OECD / by Elisabete A. Silva1 and Ransford A. Acheampong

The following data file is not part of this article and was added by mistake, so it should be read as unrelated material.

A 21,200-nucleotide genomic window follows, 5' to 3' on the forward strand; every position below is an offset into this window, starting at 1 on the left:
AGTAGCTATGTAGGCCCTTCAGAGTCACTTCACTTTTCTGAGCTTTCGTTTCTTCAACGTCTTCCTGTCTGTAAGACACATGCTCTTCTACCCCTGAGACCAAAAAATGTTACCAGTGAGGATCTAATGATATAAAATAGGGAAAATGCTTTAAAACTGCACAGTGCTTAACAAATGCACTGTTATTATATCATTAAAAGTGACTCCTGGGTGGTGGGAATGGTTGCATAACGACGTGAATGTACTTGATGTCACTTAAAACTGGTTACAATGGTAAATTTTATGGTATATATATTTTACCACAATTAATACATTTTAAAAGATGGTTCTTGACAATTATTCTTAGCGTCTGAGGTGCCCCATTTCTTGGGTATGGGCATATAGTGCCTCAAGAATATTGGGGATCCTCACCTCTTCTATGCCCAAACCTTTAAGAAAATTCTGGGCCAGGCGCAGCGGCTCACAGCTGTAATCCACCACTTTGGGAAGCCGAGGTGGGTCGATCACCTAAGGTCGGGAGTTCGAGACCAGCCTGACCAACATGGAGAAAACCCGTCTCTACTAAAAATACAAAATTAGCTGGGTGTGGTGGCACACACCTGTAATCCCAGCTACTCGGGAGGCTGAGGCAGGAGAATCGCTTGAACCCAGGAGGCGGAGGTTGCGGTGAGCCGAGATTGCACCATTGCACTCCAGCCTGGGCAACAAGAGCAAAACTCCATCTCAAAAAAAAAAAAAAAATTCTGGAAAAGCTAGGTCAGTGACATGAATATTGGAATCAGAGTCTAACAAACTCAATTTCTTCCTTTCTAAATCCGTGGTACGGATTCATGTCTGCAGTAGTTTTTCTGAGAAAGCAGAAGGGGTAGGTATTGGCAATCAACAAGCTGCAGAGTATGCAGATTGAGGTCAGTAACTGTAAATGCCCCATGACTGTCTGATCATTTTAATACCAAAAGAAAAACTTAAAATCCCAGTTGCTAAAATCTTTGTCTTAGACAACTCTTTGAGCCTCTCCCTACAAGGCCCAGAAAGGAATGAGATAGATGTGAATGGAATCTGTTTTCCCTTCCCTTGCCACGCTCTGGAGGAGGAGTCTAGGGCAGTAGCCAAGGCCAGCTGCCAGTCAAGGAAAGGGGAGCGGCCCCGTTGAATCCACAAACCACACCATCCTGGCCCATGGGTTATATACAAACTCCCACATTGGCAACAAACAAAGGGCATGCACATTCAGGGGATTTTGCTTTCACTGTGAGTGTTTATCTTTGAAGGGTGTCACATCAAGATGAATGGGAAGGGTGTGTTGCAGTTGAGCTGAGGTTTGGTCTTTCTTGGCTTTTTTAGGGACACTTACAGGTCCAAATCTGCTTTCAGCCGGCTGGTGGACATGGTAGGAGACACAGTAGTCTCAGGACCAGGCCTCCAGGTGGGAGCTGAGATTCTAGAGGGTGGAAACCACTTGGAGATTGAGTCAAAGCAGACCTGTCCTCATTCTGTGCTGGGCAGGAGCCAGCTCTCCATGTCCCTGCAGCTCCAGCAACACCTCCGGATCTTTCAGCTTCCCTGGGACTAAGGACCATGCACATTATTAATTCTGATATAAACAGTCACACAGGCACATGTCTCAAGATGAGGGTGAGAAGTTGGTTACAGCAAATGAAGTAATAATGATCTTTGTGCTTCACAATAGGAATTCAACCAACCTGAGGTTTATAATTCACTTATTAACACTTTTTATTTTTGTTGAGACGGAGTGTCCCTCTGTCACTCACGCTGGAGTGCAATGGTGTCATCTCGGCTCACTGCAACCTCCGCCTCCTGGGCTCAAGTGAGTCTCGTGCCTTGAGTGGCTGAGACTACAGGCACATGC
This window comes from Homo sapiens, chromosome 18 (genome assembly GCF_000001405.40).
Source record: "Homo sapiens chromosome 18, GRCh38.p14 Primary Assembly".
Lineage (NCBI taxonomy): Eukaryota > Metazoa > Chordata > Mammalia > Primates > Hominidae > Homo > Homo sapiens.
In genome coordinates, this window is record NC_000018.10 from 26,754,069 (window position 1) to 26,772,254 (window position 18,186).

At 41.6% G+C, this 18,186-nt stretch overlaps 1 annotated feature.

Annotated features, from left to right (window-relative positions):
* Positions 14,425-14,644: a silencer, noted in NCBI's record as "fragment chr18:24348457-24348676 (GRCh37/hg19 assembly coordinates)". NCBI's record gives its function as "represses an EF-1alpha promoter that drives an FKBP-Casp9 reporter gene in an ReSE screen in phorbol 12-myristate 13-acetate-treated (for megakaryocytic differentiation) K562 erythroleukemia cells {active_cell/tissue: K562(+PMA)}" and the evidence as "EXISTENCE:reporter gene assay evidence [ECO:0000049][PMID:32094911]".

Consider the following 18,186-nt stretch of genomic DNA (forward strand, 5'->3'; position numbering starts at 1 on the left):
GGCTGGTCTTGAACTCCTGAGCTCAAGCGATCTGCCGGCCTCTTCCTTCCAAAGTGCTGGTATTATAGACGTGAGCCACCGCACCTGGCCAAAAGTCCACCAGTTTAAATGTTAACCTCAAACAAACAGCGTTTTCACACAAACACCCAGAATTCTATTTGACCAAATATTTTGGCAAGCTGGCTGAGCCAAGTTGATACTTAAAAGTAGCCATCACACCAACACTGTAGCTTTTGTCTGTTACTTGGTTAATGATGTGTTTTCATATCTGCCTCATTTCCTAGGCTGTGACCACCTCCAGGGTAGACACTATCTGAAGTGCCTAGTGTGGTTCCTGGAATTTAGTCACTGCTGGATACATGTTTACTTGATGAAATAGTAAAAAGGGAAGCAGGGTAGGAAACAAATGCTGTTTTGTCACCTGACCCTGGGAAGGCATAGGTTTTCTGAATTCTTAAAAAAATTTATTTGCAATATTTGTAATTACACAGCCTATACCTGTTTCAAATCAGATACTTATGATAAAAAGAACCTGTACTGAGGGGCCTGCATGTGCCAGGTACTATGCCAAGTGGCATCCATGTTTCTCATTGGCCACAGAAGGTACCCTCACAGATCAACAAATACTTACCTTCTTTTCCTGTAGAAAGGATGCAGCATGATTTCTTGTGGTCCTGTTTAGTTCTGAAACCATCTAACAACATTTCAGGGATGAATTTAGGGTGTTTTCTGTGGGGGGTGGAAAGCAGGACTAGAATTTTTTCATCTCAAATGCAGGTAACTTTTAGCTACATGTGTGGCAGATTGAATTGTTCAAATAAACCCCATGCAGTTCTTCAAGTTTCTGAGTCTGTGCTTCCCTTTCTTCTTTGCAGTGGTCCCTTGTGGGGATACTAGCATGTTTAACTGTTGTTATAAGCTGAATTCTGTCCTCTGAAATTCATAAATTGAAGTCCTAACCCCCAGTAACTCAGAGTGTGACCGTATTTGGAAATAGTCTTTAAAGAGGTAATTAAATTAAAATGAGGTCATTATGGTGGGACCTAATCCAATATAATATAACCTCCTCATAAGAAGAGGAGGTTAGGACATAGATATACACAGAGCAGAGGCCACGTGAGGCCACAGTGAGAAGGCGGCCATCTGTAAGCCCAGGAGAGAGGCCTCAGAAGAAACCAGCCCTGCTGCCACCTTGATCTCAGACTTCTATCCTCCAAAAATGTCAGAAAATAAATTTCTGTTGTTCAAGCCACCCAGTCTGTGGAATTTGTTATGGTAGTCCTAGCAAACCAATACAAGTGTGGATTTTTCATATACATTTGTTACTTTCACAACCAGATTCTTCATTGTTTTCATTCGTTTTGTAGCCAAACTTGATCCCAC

This report provides an overview of spatial and land-use planning systems in OECD countries1 focusing on: (i) the governance systems across countries, (ii) the institutional and legal frameworks for spatial planning, and (iii) the various policy instruments used at different levels of territorial governance to articulate spatial development objectives, manage physical development and protect the environment. The report draws on available academic literature and policy documents. The analysis shows a strong relationship between governance models and authority and competences for spatial planning. Spatial plans at various spatial scales are used to create the preconditions for harmonising socio-economic development goals with environmental protection imperatives. Environmental assessment constitutes another key regulatory instrument. National plans, programmes, regional development and land-use plans as well as sector plans and policies are subjected to Strategic Environmental Assessment. Individual projects resulting from these policy instruments are subjected to Environmental Impact Assessment in most countries. In all countries, environmentally-related permits work together with environmental assessments to ensure that environmental considerations are taken into account in the siting of industrial installations and mega-infrastructure projects that would have significant impacts on the environment. The main challenges associated with environmental assessment in most countries include the political nature of the assessment process, the cost (time and money) of assessment particularly to businesses, limited consultation periods, limited technical capacity of institutions, the endeavour for independence and quality of the assessment and the absence of robust legislative frameworks.